FBI chief James Comey, who has at times come under fire from Republicans and Democrats, is getting some support from Sen. John McCain.
According to Politico, the veteran GOP lawmaker from Arizona praised the director in Time’s newly released “100 Most Influential People” edition. “Integrity is a word that doesn’t get used a lot in Washington anymore, but that is the quality that has defined James Comey’s service to our nation,” McCain told the magazine. “Shifting political winds have blown criticism James Comey’s way from different partisan directions, but his independence has never faltered. His integrity has never wavered. And I know that in the pursuit of justice, it never will. … (He has) followed the law, spoke the truth and did what he believed was right.”
Officials in Hillary Clinton’s presidential campaign, along with many other Democrats, have accused Comey of helping Donald Trump win the election. Last summer, the director told a congressional committee that Clinton’s handling of classified government information as secretary of state was “extremely careless.” While Comey did not recommend that the Justice Department file charges against Clinton, his critical public remarks kept the candidate’s email controversy alive.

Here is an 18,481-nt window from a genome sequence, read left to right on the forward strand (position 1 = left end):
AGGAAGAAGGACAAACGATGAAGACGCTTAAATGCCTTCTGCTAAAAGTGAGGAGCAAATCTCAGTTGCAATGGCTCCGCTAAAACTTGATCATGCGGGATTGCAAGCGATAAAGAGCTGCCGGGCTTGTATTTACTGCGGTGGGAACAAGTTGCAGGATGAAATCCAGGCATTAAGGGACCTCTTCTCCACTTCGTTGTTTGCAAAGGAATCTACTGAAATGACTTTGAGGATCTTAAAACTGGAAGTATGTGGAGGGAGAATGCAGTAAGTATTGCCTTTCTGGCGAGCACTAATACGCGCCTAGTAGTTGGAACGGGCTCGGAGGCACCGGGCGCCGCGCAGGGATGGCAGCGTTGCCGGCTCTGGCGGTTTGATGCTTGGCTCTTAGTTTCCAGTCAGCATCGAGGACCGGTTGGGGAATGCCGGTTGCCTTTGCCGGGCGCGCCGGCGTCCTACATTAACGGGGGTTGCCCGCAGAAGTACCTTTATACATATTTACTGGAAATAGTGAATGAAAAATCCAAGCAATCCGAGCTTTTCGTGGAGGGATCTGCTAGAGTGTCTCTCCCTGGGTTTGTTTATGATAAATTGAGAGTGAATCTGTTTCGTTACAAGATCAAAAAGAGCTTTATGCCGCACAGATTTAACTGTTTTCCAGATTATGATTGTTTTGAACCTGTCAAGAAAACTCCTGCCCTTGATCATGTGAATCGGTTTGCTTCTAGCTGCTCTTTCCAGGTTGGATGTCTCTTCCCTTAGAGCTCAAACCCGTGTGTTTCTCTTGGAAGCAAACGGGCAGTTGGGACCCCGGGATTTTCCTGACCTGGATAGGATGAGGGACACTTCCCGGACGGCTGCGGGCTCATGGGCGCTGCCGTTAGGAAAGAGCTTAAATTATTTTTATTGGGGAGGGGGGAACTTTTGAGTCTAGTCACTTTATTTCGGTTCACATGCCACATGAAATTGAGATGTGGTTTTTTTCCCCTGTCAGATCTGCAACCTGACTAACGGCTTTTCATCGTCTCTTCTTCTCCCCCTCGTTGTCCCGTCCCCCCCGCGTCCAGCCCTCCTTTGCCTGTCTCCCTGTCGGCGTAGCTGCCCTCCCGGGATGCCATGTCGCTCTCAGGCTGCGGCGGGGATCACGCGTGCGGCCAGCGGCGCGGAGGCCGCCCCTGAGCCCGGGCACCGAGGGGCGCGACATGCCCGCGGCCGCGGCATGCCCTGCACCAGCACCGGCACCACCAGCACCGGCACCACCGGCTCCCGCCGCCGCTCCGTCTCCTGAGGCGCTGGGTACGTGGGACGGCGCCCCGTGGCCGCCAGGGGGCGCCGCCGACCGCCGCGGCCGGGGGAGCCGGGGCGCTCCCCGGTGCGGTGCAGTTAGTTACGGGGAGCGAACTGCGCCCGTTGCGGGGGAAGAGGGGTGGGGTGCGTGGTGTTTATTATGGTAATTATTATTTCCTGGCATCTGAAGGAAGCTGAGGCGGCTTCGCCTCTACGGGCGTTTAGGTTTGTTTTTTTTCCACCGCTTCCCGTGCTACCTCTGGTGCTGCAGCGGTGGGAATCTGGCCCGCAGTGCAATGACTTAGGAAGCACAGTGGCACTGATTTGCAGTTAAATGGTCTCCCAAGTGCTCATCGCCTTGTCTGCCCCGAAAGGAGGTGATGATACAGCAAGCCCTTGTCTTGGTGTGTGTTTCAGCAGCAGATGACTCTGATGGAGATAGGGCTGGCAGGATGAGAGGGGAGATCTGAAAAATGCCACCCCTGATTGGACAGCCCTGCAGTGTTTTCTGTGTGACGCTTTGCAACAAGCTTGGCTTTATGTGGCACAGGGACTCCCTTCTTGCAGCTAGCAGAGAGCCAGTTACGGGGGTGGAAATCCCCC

Just 11 days before the November election, Comey announced that the FBI was reopening its investigation because agents had found Clinton-related emails on computer devices used by her long-time aide, Huma Abedin. The bureau was looking at the devices because of Abedin’s husband, former New York Congressman Anthony Weiner, allegedly used them to text sexually explicit pictures of himself. A couple of days before voters went to the polls, Comey acknowledged that the newly discovered emails did not suggest Clinton had committed any crimes.
Republicans have not been pleased with Comey because of his suggestion that the Trump campaign may have colluded with the Russian government to influence the U.S. election. In December, the FBI and other intelligence agencies charged Russian leader Vladimir Putin with ordering last year’s cyberattacks on Democratic National Committee officials and Clinton campaign chairman John Podesta.
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